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The AESOP Adventure

Biking, hiking, swimming, or farming, it's an outdoor tradition of connecting

Story by Bates College September 9th, 2016

To connect, you have to move

To make connections, you kinda have to make some moves. In that spirit, as Orientation for the Class of 2020 hit its midway point last week, Bates’ newest students headed out from campus for their outdoor trips, known as the Annual Entering Student Outdoor Program, or AESOP.

the Nezinscot farmers

Nubia Beasley-Bartee '20 of Chicago  and AESOP trip leader Sophie Warren '19 of North Reading, Mass., depart the vegetable garden.

In the 1980s, Nezinscot Farm in Turner, Maine, began as the first organic dairy operation in the state. It’s diversified since then, but the passion for good food and sustainability has endured, and Nezinscot is a favorite of Bates students for its homemade goods and delicious farm breakfasts.

AESOPers on this trip learned about farm life through hands-on participation in daily activities, whether feeding the animals or working in the vegetable fields. The trip was led by Sophie Warren ’19 of North Reading, Mass., and Ellis Obrien ’19 of Palo Alto, Calif.

AESOP trip leader Ellis Obrien '19 of Palo Alto, Calif., has all his eggs in one basket.
"I do love green beans. And here I am picking them," says Sara Bow '20 of Mount Kisco, N.Y.
Danielle Ward '20 of Atlantic Highlands, N.J., enjoys a mother and piglet in the farm's pig pen.
Nezinscot apprentice Sarah Ryan (left), of Augusta, Ga., and AESOPer  Danielle Meng '20 of Beijing arrange hay for the farm's llamas.

the Carrabassett Valley mountain bikers

Sam Onion '20 of Wayne, Maine, cruises the bike trails near Sugarloaf Mountain in Carrabassett Valley.

Led by Paul Phillips ’17 of New Gloucester, Maine, and Emma Marchetti ’17 of Whitefish, Mont., the bikers headed to the Carrabassett Valley, near Sugarloaf Mountain, a premier location for mountain biking in Maine. The group camped on Flagstaff Lake, with access to canoes and swimming.

Sam Onion '20 of Wayne, Maine, moves full-speed ahead.

the hillview gardeners

Trip leader Kevin Tejada '17 of Mount Kisco, N.Y., Viridiana Chavez' 20 of Chicago, and Angela Eustache '20 of Lynn, Mass., manage compost.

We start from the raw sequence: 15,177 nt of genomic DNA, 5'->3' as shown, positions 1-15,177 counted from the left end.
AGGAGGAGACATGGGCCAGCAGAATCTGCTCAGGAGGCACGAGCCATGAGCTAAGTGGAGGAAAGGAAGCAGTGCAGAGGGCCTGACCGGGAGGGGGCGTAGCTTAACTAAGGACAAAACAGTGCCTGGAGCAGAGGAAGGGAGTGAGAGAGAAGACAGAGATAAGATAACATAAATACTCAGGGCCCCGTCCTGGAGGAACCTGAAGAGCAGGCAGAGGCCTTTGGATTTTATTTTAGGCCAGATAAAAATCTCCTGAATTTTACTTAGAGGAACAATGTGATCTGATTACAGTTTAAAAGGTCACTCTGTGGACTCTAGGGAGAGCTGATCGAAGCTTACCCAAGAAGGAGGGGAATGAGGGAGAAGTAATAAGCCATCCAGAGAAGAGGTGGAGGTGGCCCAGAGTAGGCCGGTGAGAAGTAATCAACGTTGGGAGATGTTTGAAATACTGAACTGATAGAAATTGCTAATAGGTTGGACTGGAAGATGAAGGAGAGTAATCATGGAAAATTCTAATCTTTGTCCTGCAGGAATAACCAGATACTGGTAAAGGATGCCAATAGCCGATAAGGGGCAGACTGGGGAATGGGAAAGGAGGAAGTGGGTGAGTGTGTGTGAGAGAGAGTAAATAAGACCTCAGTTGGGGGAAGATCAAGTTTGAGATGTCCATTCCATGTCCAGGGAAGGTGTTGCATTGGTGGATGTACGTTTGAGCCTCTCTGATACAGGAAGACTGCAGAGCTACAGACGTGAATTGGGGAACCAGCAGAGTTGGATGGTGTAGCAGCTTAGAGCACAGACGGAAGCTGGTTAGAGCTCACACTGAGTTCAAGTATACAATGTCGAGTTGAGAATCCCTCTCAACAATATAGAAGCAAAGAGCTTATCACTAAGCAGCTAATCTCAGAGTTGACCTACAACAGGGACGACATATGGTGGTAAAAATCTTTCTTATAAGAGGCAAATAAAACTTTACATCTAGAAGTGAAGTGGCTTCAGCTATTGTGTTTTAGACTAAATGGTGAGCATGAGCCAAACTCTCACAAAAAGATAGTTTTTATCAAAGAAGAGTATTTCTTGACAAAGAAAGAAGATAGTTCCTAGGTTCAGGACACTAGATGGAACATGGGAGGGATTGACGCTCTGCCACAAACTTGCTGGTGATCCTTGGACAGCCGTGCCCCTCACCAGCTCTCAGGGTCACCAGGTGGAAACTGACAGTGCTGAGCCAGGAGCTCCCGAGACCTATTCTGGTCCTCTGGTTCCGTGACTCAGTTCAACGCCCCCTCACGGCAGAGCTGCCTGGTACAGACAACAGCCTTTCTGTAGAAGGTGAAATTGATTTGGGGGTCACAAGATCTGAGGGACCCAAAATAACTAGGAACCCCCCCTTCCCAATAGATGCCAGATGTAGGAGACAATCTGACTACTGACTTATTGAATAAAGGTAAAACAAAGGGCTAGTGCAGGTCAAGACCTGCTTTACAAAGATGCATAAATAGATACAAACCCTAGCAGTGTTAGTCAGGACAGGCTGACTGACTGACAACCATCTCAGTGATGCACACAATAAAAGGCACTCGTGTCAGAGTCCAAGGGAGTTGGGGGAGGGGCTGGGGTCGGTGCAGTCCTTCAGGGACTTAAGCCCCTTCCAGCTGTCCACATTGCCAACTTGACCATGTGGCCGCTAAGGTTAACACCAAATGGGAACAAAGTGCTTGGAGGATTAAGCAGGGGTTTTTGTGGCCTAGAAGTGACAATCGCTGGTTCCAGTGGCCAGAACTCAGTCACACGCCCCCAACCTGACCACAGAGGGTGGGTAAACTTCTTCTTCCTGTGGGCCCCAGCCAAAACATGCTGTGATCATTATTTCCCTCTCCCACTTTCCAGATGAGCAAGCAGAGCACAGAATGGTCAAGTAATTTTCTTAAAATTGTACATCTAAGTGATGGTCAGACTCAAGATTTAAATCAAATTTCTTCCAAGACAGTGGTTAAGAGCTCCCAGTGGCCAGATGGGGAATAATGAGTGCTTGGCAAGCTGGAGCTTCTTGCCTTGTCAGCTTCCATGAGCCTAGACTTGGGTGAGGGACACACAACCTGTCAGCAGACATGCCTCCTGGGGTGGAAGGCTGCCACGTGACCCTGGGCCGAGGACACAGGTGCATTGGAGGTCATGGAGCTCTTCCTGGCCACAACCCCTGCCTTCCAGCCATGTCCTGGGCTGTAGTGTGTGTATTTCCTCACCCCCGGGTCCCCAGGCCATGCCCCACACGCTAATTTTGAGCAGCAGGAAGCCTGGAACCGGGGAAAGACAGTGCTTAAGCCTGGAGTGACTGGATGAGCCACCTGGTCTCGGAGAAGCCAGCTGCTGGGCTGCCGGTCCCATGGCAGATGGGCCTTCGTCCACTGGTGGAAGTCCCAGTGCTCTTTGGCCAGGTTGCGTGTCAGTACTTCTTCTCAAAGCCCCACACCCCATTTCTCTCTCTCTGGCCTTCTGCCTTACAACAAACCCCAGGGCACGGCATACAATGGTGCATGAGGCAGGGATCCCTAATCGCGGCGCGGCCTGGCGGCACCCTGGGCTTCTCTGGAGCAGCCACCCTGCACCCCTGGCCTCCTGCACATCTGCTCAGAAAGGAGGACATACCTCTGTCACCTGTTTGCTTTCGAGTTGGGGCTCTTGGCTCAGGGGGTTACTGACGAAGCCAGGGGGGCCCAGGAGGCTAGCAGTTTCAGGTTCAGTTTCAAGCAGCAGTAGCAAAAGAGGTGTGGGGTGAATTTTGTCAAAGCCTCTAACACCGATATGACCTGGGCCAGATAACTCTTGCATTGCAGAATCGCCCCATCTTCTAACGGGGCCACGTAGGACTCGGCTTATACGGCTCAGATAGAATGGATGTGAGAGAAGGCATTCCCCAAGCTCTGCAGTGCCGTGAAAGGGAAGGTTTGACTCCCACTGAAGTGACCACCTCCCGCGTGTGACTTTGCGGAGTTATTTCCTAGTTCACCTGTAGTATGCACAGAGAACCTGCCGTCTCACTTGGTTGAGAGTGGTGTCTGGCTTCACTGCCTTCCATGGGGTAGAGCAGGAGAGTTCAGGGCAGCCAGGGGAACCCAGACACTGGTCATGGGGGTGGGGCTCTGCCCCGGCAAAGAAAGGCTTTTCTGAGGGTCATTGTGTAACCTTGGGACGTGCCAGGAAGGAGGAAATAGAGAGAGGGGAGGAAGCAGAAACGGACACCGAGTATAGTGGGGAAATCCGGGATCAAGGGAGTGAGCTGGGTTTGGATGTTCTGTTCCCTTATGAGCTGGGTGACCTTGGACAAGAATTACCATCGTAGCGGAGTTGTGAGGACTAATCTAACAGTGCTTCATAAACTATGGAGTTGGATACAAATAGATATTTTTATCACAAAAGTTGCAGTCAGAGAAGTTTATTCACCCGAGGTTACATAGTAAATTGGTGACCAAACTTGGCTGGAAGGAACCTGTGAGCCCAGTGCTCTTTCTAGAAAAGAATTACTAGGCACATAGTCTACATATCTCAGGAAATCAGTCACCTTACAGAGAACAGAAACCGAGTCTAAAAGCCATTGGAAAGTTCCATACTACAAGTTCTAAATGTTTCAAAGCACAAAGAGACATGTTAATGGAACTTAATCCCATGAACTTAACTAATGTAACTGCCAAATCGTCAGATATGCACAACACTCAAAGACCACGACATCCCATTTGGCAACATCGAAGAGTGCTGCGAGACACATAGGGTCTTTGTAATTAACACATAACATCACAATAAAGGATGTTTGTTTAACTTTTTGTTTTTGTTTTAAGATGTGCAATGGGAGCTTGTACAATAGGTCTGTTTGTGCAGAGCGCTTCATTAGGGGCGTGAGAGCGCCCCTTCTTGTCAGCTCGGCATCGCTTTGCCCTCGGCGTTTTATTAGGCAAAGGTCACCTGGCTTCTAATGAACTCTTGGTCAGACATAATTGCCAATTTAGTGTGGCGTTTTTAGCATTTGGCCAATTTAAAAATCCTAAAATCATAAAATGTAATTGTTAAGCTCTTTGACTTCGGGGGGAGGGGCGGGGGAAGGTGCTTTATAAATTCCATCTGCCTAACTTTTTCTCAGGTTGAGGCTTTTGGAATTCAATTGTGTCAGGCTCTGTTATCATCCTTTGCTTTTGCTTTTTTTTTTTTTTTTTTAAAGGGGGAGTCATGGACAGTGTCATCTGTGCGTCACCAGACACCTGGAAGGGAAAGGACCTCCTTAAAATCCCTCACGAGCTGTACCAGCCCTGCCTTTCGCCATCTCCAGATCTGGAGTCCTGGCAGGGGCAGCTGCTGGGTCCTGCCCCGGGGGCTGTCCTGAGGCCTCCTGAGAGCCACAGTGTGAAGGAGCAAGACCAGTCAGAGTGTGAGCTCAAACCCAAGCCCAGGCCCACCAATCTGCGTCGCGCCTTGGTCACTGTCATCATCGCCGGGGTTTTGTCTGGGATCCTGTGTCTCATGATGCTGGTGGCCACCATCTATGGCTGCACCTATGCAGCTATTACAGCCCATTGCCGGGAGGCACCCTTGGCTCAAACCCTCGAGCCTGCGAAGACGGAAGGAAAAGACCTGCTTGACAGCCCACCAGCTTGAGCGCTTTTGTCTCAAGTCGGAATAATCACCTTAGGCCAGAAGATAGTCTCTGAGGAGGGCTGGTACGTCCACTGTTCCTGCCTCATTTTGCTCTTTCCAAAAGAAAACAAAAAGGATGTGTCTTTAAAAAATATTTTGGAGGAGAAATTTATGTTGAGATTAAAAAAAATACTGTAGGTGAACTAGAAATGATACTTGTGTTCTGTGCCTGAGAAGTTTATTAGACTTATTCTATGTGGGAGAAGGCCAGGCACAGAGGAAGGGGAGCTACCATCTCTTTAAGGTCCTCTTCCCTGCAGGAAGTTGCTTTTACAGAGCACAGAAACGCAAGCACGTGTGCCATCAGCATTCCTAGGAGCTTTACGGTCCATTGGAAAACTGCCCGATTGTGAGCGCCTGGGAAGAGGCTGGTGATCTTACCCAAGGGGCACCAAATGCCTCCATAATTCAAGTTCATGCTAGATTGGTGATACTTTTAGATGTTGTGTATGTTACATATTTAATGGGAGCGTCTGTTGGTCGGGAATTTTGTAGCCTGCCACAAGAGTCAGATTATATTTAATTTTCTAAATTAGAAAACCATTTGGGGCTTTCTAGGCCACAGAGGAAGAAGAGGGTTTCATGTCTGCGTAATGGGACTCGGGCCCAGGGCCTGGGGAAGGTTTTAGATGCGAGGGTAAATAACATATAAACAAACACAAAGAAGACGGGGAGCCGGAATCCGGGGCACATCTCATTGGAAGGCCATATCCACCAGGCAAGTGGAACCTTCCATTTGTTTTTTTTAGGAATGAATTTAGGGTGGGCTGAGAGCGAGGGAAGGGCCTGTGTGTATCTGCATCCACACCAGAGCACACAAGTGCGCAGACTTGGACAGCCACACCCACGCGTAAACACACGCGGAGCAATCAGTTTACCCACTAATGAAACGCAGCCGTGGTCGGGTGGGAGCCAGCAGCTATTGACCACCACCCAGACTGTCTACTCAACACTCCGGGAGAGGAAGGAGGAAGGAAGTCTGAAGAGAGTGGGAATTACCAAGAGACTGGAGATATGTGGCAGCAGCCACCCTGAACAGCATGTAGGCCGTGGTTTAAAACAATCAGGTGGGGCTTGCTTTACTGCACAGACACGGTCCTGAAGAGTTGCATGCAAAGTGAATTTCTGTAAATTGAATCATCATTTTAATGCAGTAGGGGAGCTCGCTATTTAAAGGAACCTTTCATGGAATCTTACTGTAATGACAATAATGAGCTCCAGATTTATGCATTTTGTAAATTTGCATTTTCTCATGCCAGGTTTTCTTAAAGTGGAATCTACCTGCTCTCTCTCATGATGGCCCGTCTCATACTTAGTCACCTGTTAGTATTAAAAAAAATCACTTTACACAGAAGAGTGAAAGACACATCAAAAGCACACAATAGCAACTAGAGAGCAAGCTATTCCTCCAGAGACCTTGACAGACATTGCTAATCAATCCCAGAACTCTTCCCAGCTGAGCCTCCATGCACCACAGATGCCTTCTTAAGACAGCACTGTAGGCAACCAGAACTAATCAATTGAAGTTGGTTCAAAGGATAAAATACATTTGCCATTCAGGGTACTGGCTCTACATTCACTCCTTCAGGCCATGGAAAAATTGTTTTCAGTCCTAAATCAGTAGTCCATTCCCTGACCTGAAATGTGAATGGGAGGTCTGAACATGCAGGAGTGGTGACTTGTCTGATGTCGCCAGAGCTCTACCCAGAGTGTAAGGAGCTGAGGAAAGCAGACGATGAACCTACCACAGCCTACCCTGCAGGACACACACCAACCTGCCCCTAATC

A Growing attachment to Lewiston

“I have a much better idea of this community after doing this work,” said AESOPer Timothy Kaplowitz ’20 of New York City, as he emptied a bucket full of weeds in the Hundred Acre Garden at Lewiston’s Hillview Apartments, where the gardens are part of the Lots to Gardens urban garden program.

Kaplowitz and his fellow first-years were participating in an AESOP service trip. Along with partnering with organizations in the community, they explored the area in the afternoons with hikes, swimming at Range Pond, and canoeing on the Androscoggin River.

Trip leaders were Kevin Tejada ’17 of Mount Kisco, N.Y., and Lisa Choi ’17 of Rolling Hills Estates, Calif.

Julie Hinton '20 of Walpole, Mass., works with a weeding crew, including AESOP trip leader Lisa Choi '17 of Rolling Hills Estates, Calif.
Timothy Kaplowitz '20 of New York City empties a bucket full of weeds in the Hundred Acre Garden, with Matthew Starr '20 of New York (left).
Timothy Kaplowitz '20 of New York City tills the garden with Garon Rothenberg '20 of Brooklyn.
Trip leader Kevin Tejada '17 of Mount Kisco, N.Y., maneuvers a wheelbarrow at afternoon's end.
Matthew Starr '20 of New York City and Gemma Rubi '20 of San Diego, Calif., get to know each other while hoisting weeds onto a compost pile.

The Lake Mooselookmeguntic trippers

As one AESOP group returns from a day of canoeing, students and leaders in the two Lake Mooselookmeguntic trips rendezvous for sunset.

Two trips headed to Lake Mooselookmeguntic and the Stephen Phillips Memorial Preserve in the Rangeley Lakes region of western Maine.

The area comprises more than 6,000 acres and more than four miles of lake shore, and the AESOPers canoed around the lake and its many small islands. Two days hiking provided views of Saddleback Mountain, Rangeley Lake, and the eastern edge of the White Mountains, along with plenty of swimming in Smalls Falls

One trip was led by Tess Miller ’19 of Santa Monica, Calif., and Eli Nixon ’19 of Eliot, Maine, and the other by Emma Smith ’17 of Braintree, Mass., and Wade Rosko ’17 of Dillon, Colo.

Emmy Dangle '20 of Portland, Ore., strategizes during a card game at the Stephen Phillips Preserve.
AESOP Leaders Eli Nixon '19 of Eliot, Maine, and Wade Rosko '17 of Dillon, Colo., prepare a meal of burritos for their first-year students.
Sam Findlen-Golden '20 of Amherst, Mass., accepts the challenge of eating a very hot-sauce-laden burrito.



“Farming has always been a part of my life, and I am pumped to get these kids into the farming life, especially in a place that I know so well, my own hometown,” said Emma Egan ’18, of Freeport, Maine, who led an AESOP trip to Winter Hill Farm.

Set atop a hill surrounded by woods and pastures in Midcoast Maine,Winter Hill is a small family-run operation that manages a herd of very rare Randall cattle, alongside a few Jersey cows.

Max Rein '20 of Brooklyn, N.Y., and Eliza Dunham '20 of New Haven, Conn., take a minute to chat while working in the greenhouse.
Jina McCullough '20 of New York City empties greenhouse seedling trays.
AESOP leader Emma Egan '18, an environmental studies major from Freeport, Maine, is excited to lead a farming trip in her own hometown.
Footnote: Produced by the Bates Communications Office with photography by Phyllis Graber Jensen and Josh Kuckens and text by H. Jay Burns